STATEN ISLAND – “Wilbur the Pig” has been living with Cristy Matteo in her Staten Island home for the last five years. She considers him part of her family, but the city wants to put an end to that.
“[He’s] very gentle, he takes food,” Matteo said. “I could do anything for him. I could stick my hand in his mouth.”
Does Wilbur seem like a wild animal? Hardly. But after someone called 911 called 311 to complain – a New York City health department inspector issued a violation saying that Matteo’s owner was “unlawfully harboring… a wild animal.”
Matteo wanted to have a pig in the first place because she says they’re “clean animals, affectionate and loving.”
Wilbur is a Juliana pig, meant to bred and become pets. He’s an indoor pig and doesn’t smell. He loves to be belly rubbed and gets along well with Matteo’s dog Milo – and occasionally goes for a ride in the car with Matteo.
“He doesn’t bother anyone,” Matteo said. “He goes out, he does his business and he comes back in the house.”
Wilbur uses the doggy door – a tight fit – to get out the yard.
He’s just like a big ole peaceful pig? “Yup, that he is,” says Matteo, who also has a tattoo of Wilbur on her back.
Her pig is registered with the National Service Animal Registry as an emotional support animal.
‘He knew my father was sick and he knew by father needed companionship,” Matteo said.
When Matteo’s father, who is undergoing cancer treatments, is in the house Wilbur goes right to him.
“He would brighten my father’s spirits,” Matteo said.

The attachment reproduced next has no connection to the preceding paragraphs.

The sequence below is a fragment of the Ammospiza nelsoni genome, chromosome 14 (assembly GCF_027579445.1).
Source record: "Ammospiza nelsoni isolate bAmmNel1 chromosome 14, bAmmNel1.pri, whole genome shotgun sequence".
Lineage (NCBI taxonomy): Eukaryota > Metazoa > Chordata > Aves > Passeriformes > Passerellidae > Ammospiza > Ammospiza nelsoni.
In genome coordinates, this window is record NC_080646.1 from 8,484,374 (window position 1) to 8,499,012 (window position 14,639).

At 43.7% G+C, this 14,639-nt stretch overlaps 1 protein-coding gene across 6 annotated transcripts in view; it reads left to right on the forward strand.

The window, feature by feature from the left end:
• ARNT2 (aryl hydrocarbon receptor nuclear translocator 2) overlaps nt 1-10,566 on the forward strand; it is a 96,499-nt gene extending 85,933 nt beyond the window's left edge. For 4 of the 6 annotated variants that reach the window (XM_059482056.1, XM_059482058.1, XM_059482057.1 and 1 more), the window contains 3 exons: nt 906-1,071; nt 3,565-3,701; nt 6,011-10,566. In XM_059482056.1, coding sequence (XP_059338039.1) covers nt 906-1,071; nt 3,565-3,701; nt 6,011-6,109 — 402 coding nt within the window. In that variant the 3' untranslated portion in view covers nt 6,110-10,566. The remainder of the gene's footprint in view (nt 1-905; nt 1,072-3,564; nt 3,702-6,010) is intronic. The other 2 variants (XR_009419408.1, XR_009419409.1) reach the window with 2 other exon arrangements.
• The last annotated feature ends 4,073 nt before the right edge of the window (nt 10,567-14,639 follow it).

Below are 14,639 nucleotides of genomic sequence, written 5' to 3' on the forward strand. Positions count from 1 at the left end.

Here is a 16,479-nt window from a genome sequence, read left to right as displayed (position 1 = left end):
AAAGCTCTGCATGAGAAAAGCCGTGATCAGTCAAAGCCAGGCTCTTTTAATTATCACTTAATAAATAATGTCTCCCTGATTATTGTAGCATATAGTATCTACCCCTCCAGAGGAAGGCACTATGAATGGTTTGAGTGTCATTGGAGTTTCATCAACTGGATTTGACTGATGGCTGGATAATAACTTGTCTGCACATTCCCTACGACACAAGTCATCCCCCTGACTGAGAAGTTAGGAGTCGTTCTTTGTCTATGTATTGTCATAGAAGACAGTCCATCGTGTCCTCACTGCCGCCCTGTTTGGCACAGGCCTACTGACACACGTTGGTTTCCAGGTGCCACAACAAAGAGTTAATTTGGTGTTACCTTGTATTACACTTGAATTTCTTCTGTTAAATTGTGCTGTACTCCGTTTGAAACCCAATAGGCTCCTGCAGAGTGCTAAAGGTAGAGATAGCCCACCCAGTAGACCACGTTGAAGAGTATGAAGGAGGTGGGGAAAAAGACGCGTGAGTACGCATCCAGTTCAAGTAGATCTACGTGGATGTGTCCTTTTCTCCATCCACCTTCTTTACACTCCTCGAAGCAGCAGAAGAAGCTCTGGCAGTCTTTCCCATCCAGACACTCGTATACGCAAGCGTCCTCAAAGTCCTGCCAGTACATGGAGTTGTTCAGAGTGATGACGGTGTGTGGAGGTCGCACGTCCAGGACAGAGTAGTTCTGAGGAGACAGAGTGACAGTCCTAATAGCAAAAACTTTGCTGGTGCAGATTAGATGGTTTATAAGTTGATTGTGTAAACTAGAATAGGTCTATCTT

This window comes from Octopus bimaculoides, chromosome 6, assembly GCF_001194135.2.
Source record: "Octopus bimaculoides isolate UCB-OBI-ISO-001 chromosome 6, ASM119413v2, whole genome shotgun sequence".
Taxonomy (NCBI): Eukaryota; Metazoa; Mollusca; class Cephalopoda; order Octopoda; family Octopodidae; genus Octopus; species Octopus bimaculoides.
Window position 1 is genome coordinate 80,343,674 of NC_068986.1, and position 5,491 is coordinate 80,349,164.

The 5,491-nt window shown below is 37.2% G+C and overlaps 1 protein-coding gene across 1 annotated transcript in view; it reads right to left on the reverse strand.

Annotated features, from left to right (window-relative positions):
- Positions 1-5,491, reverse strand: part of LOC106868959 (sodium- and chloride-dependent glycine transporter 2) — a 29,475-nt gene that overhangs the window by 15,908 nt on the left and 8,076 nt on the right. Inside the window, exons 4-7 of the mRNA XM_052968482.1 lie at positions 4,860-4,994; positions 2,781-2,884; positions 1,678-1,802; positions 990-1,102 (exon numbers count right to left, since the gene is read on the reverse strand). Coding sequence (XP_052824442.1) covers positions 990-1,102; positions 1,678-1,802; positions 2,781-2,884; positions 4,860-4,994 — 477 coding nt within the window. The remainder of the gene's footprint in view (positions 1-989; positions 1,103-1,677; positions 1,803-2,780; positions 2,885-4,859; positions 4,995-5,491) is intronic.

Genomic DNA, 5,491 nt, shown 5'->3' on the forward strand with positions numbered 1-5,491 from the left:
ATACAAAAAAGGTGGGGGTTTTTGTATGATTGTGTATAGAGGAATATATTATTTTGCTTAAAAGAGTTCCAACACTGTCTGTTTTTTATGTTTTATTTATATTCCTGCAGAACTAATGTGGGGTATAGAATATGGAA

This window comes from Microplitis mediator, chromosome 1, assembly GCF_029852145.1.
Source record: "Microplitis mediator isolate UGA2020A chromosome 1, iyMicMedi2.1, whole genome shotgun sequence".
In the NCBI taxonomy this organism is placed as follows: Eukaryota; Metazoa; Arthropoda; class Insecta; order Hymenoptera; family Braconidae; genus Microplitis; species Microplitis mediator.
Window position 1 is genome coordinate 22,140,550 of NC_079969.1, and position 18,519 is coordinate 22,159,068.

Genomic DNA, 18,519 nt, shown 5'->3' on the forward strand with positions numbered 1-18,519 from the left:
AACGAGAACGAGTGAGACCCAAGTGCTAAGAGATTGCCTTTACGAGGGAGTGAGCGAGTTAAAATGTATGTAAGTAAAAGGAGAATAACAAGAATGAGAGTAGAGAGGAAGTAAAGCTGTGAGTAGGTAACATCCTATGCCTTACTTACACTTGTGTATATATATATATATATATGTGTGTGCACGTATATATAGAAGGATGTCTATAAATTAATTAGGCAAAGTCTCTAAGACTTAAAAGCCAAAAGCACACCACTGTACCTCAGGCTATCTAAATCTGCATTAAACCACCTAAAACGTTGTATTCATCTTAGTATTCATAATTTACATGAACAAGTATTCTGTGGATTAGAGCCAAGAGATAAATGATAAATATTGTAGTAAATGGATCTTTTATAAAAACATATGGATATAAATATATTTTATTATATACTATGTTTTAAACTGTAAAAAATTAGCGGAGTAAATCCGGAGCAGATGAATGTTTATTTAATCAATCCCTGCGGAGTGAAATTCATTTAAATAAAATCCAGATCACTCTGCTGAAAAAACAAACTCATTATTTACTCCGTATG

Nevertheless, the health department took Matteo took court because “The Health Code prohibits pigs to be kept in New York City.” Among the reason for that — “there is no USDA – approved rabies vaccine for pigs.”
“They’re saying he can get rabies,” Matteo said. “Meanwhile there is no documented cases of rabies in pigs.”
Matteo got letters of support from her father’s oncologist who wrote “Mr. Matteo has greatly benefitted from the support of ‘Wilbur,'” from her own psychiatrist who wrote “Wilbur provides great comfort and therapeutic benefits,” and from State Senator Tony Avella, who is sponsoring a bill that would allow pigs as pets as long as they’re under 200 pounds.
Wilbur is a svelte 180 pounds. Unfortunately it made little difference to the city, who says Matteo has until January 31 to get rid of Wilbur.
“It’s like losing a child,” Matteo said. “He’s like a child to me. He acts like a child. Pigs have the mentality of a three-year-old child.”
So where will Wilbur go?
“I have two places that are willing to take him,” Matteo said. “But he’s not an outside pig. He’s strictly an indoor pig.”
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